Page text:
Do you want to break free from the old economy?
That sounds like a loaded question. It’s “old” and you need to “break free” so of course you want to.
But I mean it sincerely.
The old economy is a stable job with benefits that you can stick with for as long as possible, even for the rest of your career. Is that what you want?
If that’s what you want and if you can make it work, then great. It makes for a nice life. You can have a steady income to plan your life and retirement with. You can focus on doing your job and not get distracted by other opportunities. There’s nothing wrong with that.
Personally, the new economy resonates more with me.
The new economy has been called the gig economy or the freelance economy. Forbes estimates that by 2020 50% of the workforce will work as freelancers at least part time.
You can participate in this economy by being a true freelancer. You can provide your services to more than one client at the same time.
Or you could look at full-time jobs like short-term freelance projects. You're hired full time to solve special problems with your special skills. But you never quite get settled. Once you’ve accomplished what you were hired to do, you move on to the next opportunity.
I like the challenge and variety of serving multiple clients at the same time. I am hired to focus on what I am best at and what I enjoy the most. If I really hustle and provide value, I can make more money than a “market salary" for my skills and experience. I also like the diversification provided by multiple streams of income.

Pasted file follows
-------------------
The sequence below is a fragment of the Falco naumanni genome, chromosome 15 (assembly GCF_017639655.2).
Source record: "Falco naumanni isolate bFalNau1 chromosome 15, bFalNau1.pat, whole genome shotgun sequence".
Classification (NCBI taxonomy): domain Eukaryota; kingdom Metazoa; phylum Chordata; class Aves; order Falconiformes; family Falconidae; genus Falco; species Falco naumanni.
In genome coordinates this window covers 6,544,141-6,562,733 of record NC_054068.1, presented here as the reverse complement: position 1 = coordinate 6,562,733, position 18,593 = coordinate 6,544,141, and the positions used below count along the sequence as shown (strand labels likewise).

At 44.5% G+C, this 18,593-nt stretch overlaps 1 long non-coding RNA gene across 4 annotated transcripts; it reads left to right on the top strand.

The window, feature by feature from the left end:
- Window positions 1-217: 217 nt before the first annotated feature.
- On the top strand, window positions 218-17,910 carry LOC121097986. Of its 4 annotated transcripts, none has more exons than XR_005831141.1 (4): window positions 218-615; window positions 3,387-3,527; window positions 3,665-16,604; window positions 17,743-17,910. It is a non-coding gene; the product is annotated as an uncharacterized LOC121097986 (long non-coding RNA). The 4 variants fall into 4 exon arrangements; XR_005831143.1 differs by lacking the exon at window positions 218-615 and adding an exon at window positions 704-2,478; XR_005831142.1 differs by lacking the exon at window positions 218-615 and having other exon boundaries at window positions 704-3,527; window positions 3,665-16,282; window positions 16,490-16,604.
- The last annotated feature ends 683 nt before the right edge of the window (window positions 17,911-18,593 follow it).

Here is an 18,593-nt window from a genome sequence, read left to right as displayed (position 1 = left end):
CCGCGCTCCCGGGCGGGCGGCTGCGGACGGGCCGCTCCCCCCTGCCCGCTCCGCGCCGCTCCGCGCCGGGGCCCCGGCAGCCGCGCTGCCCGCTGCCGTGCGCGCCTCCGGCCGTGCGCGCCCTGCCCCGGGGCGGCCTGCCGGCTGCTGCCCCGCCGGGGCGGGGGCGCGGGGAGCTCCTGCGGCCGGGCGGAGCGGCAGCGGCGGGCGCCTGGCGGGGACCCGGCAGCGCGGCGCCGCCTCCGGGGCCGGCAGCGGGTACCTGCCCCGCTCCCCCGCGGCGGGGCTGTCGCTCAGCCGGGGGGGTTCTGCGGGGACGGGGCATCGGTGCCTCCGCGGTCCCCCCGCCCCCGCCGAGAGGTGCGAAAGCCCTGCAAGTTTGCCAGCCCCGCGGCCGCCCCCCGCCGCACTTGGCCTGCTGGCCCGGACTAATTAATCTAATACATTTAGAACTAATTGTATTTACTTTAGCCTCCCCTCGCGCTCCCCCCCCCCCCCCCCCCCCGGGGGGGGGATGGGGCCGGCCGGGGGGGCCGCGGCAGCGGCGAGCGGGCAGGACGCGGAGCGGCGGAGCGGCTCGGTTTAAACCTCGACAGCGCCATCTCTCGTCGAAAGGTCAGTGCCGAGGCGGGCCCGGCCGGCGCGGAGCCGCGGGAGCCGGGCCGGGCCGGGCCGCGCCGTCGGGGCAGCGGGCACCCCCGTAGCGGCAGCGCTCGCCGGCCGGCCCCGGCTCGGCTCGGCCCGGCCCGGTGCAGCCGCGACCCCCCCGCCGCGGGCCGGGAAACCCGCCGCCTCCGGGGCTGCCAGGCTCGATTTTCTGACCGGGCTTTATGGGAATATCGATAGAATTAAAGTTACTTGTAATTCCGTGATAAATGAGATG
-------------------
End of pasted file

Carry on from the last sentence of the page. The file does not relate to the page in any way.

In fact, you can make many times a “market salary” if you can figure out how to leverage your time by automating tasks and delegating to lower-cost staff.
So back to my question: do you want to break free? If so, here’s how:
- Figure out the intersection between what you’re good at, what you enjoy, and what someone is willing to pay you to do. It helps to have an easily definable skill like writing, graphic design, programming, accounting, etc.
- Look for opportunities to serve using that skill in your spare time. Learn from that experience and take on more projects as your time allows.
- If you have more opportunities than you can handle in your spare time, look at what it would take to freelance full time. If you’re able to cover your living expenses with part-time work (which is certainly feasible), taking freelancing full time is a no-brainer!
- See if your full-time employer wants to become one of your clients. If you’re valuable, they won’t want to lose you. They may even appreciate the opportunity to pay you less for specifically what you do best. Here’s a hint: they should be willing to pay you much more than a percentage of your full-time salary equivalent to a percentage of your time.
This is how I got started.
Within two years I had worked myself out of one full-time CFO job and almost worked myself out of another (i.e. I accomplished what I was hired to do, and it didn’t make sense for the companies to maintain a full-time CFO). I was trying to figure out what to do when a friend approached me about helping him part time with his business in a CFO-type role.
A light bulb went off. Why couldn’t I spend half of my time on each company, which was plenty of time to meet each company’s needs? It was great! I was again fully engaged in CFO-level work. I got an immediate raise because each company was willing to pay more than half salary for half time. I doubled my experience and relationships.
Since then I have served as the CFO of several companies at once. I have broken free the old economy, and I love the challenge, variety, experience, and income!
Question: How have you broken free from the old economy?